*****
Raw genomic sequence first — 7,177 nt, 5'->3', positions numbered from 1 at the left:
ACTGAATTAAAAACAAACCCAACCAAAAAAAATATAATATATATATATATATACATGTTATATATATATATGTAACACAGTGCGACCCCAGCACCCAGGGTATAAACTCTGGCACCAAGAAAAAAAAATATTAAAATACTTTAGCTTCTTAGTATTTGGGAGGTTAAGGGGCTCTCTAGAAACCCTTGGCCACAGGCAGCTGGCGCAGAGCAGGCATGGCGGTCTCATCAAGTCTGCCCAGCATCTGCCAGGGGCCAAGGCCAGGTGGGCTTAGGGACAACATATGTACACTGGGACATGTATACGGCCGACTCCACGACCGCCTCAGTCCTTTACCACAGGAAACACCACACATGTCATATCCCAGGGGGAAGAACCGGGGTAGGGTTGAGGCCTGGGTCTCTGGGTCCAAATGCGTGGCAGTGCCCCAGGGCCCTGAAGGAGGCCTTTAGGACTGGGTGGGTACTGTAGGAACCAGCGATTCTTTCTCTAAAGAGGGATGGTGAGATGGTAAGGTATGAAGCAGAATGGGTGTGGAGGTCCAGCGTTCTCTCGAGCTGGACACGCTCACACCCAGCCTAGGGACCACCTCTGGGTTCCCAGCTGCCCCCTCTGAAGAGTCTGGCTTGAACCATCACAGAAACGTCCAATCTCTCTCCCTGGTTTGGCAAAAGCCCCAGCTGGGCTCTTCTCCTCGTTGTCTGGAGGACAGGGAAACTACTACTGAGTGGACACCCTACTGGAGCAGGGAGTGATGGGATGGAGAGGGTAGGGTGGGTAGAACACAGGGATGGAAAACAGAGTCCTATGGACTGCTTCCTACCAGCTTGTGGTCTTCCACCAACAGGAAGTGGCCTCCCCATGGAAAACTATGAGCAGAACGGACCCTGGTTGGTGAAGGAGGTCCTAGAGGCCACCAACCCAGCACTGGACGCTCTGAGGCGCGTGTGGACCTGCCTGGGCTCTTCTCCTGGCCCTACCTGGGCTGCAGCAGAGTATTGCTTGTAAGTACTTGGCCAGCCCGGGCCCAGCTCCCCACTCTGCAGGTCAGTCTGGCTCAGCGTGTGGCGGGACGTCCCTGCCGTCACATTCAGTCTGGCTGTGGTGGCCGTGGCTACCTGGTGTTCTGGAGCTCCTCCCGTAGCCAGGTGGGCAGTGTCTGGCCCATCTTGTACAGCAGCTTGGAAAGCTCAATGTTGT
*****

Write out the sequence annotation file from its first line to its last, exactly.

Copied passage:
Raw genomic sequence first — 7,177 nt, 5'->3', positions numbered from 1 at the left:
ACTGAATTAAAAACAAACCCAACCAAAAAAAATATAATATATATATATATATACATGTTATATATATATATGTAACACAGTGCGACCCCAGCACCCAGGGTATAAACTCTGGCACCAAGAAAAAAAAATATTAAAATACTTTAGCTTCTTAGTATTTGGGAGGTTAAGGGGCTCTCTAGAAACCCTTGGCCACAGGCAGCTGGCGCAGAGCAGGCATGGCGGTCTCATCAAGTCTGCCCAGCATCTGCCAGGGGCCAAGGCCAGGTGGGCTTAGGGACAACATATGTACACTGGGACATGTATACGGCCGACTCCACGACCGCCTCAGTCCTTTACCACAGGAAACACCACACATGTCATATCCCAGGGGGAAGAACCGGGGTAGGGTTGAGGCCTGGGTCTCTGGGTCCAAATGCGTGGCAGTGCCCCAGGGCCCTGAAGGAGGCCTTTAGGACTGGGTGGGTACTGTAGGAACCAGCGATTCTTTCTCTAAAGAGGGATGGTGAGATGGTAAGGTATGAAGCAGAATGGGTGTGGAGGTCCAGCGTTCTCTCGAGCTGGACACGCTCACACCCAGCCTAGGGACCACCTCTGGGTTCCCAGCTGCCCCCTCTGAAGAGTCTGGCTTGAACCATCACAGAAACGTCCAATCTCTCTCCCTGGTTTGGCAAAAGCCCCAGCTGGGCTCTTCTCCTCGTTGTCTGGAGGACAGGGAAACTACTACTGAGTGGACACCCTACTGGAGCAGGGAGTGATGGGATGGAGAGGGTAGGGTGGGTAGAACACAGGGATGGAAAACAGAGTCCTATGGACTGCTTCCTACCAGCTTGTGGTCTTCCACCAACAGGAAGTGGCCTCCCCATGGAAAACTATGAGCAGAACGGACCCTGGTTGGTGAAGGAGGTCCTAGAGGCCACCAACCCAGCACTGGACGCTCTGAGGCGCGTGTGGACCTGCCTGGGCTCTTCTCCTGGCCCTACCTGGGCTGCAGCAGAGTATTGCTTGTAAGTACTTGGCCAGCCCGGGCCCAGCTCCCCACTCTGCAGGTCAGTCTGGCTCAGCGTGTGGCGGGACGTCCCTGCCGTCACATTCAGTCTGGCTGTGGTGGCCGTGGCTACCTGGTGTTCTGGAGCTCCTCCCGTAGCCAGGTGGGCAGTGTCTGGCCCATCTTGTACAGCAGCTTGGAAAGCTCAATGTTGT